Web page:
Mobile device management (MDM) has shifted from a luxury service to a must-have. But while you may understand the necessity, your clients probably do not. So, how do you make the sale?
Explain the Risks
You and I get it. The risks of unprotected mobile devices accessing your clients’ networks should not be ignored. Trouble is, your clients don’t even know the risk exists. Your first hurdle is educating them on the risks of foregoing the protection that MDM offers.
When talking with your clients, ask them if they know how many of their employees are accessing their corporate emails, contacts, and calendars on their mobile devices. How many employees are using Dropbox or another mobile app to save files to work on at home? Chances are, they don’t know.
According to a Harmon report, at least 60% of workers use their personal mobile device to do some type of work outside of the office. What happens when one of those devices goes missing? Maybe nothing. Or maybe the employee didn’t like having to enter a password every time the device timed out so he deactivated the passcode. Maybe that person is the head of HR and just saved confidential employee records to his phone. How does your client feel about that mobile device getting lost or stolen? What are the consequences if it ends up in the wrong hands?
The key is describing a scenario that your clients can imagine actually happening so they can really see and feel the potential impact.
There’s more to MDM than protecting confidential information, so don’t forget to bring all the other benefits into the conversation. Here are a few other ways you can use MDM to make your clients’ lives easier:
1. Configure corporate Exchange email, VPN network, and Wi-Fi settings
2. Restrict access to app stores, explicit media, use of the web browser and websites such as YouTube, the ability to screen capture, the use of voice dialing or voice assistants, and the use of the camera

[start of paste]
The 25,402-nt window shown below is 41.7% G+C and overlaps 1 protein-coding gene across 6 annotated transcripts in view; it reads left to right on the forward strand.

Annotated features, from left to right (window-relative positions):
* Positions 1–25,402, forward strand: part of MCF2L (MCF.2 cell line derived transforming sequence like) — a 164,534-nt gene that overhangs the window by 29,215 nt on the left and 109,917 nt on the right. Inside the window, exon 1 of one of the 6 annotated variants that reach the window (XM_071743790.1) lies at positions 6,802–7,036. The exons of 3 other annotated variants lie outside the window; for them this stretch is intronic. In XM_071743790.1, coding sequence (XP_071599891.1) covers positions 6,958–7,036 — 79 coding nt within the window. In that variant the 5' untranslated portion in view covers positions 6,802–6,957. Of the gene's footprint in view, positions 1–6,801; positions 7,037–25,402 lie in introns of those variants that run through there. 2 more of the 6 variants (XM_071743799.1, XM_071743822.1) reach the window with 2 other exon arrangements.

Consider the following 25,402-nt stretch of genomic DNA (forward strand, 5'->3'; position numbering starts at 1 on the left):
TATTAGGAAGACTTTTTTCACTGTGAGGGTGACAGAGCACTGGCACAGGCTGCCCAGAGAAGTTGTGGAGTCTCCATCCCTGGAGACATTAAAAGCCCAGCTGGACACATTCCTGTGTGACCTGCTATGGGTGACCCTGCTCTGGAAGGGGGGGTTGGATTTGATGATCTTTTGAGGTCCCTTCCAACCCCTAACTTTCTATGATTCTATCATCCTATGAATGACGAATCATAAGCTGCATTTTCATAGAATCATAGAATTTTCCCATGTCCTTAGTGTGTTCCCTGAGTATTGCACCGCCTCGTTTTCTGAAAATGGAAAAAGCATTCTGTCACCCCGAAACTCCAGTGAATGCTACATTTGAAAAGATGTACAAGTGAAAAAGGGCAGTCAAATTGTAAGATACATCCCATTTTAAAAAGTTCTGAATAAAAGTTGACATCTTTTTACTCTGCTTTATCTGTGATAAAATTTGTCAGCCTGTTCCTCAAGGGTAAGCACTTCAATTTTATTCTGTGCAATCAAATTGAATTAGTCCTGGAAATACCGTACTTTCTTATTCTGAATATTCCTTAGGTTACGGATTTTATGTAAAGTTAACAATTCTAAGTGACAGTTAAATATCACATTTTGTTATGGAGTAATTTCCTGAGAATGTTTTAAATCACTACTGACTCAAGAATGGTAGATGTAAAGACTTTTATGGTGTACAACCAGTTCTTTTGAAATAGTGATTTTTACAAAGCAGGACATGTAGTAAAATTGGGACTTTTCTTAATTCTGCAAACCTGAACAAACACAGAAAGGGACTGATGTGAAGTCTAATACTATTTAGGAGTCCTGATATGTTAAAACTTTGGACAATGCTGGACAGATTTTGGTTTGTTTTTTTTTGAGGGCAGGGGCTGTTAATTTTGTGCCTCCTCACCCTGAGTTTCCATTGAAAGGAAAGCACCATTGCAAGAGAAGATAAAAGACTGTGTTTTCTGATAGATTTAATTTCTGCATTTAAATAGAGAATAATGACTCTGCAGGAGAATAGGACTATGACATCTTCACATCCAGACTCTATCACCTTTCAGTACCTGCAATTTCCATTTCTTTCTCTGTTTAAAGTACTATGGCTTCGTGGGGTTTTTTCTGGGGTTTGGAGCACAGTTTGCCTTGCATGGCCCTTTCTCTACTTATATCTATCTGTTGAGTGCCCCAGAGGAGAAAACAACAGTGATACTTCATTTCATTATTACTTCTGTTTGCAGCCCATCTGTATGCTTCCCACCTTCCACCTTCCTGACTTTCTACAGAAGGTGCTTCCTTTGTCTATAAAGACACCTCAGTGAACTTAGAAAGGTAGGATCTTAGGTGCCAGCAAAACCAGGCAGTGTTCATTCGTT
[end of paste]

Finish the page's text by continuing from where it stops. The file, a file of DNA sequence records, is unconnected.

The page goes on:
3. Remove any policies and configurations that were deployed to the device when it was under management in the event an employee leaves the company, leaving personal information intact
4. Attempt to pinpoint the physical location of a mobile device when it is reported lost or stolen
5. Alert clients when activity spikes occur based on pre-configured thresholds to avoid costly data overage charges
The point is, if you can clearly explain the risks of foregoing MDM and illustrate the added benefits, it’s easy to sell MDM to your clients. Your clients have enough to think about. Take one more worry off their plate and you’ll both reap the rewards. Check back next time when we’ll cover the final piece in our MDM series, MDM pricing models.
MDM Success Starts Here!
Our MDM Success Kit gives you everything you need to perfectly position your MDM solution, market to your clients, and make the sale. Get your free kit today!
Get the Kit
Mike Zornow, Product & Market Business Analyst
As an avid traveler, Mike is always on-the-go, so he knows what it’s like to rely on a mobile device to stay connected. He brings a wealth of firsthand knowledge to our product management team to ensure we’re delivering mobile device management (MDM) solutions that meet your needs.
In his role as Product & Market Business Analyst, Mike works with our product management and development teams to facilitate third party integrations in the area of mobility. Prior to joining LabTech Software in 2012, Mike spent five years working for Infinity Systems, a managed service provider (MSP) in southwest Florida. This experience gave him a deep understanding of the MSP industry that enables him to better uncover the needs of our partners and devise solutions to meet those needs.
Mike started at Infinity Systems as a network administrator where learned the importance of adhering to a proactive approach to systems management. During his time there, he was also involved in the implementation and testing of MDM solutions. He brings that experience to his current role where he is tasked with developing our future strategy around MDM and other initiatives around mobility.
Mike has a Bachelor of Science degree in Computer Information Systems from Florida Gulf Coast University. In his free time, he loves to golf and is an avid Green Bay Packers fan.